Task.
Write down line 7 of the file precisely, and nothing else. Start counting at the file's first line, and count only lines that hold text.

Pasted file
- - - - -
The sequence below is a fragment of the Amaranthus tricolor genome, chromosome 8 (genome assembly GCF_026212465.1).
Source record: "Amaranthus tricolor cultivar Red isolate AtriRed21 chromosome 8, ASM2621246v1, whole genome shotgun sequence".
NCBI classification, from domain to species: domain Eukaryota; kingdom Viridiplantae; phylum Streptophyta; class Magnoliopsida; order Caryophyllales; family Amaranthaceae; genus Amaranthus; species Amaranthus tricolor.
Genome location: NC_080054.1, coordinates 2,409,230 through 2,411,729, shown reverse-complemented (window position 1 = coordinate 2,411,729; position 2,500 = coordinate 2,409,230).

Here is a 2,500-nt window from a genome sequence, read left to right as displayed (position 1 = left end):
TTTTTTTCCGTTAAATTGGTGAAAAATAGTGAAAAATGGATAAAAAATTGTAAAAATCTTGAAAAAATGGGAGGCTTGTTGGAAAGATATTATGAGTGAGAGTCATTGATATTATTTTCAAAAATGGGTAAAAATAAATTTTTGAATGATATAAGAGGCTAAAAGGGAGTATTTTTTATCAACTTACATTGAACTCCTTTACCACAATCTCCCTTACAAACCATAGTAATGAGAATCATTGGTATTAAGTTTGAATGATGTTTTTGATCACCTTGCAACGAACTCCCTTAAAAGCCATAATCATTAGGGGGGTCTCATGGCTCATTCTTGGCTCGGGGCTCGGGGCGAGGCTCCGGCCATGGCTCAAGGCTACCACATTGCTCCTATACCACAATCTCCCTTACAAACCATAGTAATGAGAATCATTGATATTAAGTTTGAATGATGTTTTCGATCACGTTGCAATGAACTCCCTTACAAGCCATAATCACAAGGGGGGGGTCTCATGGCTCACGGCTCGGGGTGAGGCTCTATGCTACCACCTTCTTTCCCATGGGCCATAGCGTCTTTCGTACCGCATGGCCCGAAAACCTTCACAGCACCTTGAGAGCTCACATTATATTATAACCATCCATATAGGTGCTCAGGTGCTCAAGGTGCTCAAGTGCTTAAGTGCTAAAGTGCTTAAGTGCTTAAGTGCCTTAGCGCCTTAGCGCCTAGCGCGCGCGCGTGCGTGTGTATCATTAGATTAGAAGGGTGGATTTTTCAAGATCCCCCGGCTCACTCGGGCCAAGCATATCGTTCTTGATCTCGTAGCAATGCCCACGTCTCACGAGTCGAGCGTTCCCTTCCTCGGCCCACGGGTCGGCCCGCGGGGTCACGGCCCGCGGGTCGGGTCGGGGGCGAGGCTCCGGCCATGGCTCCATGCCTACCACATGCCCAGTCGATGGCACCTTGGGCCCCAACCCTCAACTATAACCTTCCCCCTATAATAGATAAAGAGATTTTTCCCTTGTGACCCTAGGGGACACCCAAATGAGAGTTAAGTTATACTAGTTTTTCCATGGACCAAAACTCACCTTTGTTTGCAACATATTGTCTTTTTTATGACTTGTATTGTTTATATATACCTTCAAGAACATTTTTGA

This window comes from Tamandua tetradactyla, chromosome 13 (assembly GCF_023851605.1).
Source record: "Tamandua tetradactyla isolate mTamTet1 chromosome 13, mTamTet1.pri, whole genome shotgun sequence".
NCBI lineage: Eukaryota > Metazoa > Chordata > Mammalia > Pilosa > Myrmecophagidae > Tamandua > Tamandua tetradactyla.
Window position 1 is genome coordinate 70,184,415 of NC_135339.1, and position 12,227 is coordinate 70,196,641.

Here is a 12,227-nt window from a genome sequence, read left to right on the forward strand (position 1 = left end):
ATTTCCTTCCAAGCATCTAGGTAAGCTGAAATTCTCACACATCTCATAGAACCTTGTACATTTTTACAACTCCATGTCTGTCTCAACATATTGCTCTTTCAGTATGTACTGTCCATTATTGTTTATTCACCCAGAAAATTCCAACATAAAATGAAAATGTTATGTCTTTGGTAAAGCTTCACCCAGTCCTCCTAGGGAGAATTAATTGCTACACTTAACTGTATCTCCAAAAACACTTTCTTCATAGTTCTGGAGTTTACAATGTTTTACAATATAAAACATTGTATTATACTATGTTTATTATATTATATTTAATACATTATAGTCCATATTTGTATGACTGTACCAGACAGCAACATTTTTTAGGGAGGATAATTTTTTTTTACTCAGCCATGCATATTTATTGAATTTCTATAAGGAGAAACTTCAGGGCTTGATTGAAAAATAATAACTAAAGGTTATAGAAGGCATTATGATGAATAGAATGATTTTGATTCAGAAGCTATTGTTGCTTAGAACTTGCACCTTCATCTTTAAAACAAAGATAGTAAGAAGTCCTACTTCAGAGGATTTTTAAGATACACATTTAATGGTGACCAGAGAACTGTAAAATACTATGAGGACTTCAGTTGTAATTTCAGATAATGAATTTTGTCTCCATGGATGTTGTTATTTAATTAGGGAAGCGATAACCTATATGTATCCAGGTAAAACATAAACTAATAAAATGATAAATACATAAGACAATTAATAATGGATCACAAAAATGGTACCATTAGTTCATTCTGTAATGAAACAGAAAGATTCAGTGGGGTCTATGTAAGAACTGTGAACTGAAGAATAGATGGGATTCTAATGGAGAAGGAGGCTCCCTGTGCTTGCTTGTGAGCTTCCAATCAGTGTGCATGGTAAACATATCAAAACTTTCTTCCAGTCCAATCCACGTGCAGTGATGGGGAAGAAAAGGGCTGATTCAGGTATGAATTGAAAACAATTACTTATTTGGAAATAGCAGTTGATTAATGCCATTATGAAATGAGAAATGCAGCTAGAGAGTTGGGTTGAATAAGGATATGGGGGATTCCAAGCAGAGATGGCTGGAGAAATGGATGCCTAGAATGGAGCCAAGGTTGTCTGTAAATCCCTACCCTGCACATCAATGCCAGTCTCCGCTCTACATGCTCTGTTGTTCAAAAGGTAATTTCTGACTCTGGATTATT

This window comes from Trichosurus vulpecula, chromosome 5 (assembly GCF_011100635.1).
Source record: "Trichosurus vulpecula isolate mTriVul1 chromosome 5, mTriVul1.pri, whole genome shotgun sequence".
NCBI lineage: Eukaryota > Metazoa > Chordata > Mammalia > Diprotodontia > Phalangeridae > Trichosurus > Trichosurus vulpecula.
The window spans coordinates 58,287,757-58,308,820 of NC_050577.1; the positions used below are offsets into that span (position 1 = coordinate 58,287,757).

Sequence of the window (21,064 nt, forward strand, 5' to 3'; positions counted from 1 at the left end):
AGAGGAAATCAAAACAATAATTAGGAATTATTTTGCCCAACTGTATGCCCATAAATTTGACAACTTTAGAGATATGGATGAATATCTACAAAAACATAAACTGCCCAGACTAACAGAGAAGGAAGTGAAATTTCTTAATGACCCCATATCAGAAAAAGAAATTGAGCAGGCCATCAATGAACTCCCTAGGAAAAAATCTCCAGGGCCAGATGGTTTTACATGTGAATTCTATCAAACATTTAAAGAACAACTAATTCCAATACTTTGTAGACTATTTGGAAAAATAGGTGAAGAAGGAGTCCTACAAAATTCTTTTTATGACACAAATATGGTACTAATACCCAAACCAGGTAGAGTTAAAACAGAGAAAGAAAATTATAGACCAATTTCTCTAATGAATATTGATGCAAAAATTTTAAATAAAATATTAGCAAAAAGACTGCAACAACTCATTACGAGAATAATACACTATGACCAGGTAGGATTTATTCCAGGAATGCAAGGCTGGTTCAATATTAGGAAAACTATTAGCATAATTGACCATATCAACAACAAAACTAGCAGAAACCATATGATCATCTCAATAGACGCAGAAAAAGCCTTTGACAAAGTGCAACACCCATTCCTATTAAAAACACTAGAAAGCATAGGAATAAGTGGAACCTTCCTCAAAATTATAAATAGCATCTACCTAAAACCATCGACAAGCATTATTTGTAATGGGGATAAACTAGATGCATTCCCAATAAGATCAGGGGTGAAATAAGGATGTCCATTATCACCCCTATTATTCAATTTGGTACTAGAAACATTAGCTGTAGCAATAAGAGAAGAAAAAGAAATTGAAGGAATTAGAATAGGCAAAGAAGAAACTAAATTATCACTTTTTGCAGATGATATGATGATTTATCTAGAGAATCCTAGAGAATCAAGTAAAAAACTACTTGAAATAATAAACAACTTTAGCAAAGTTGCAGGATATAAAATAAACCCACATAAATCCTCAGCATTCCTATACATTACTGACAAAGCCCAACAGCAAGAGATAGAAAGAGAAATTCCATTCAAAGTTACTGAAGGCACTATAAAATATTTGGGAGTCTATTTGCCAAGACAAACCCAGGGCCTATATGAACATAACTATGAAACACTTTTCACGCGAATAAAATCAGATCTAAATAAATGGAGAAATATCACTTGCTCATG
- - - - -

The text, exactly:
This window comes from Tamandua tetradactyla, chromosome 13 (assembly GCF_023851605.1).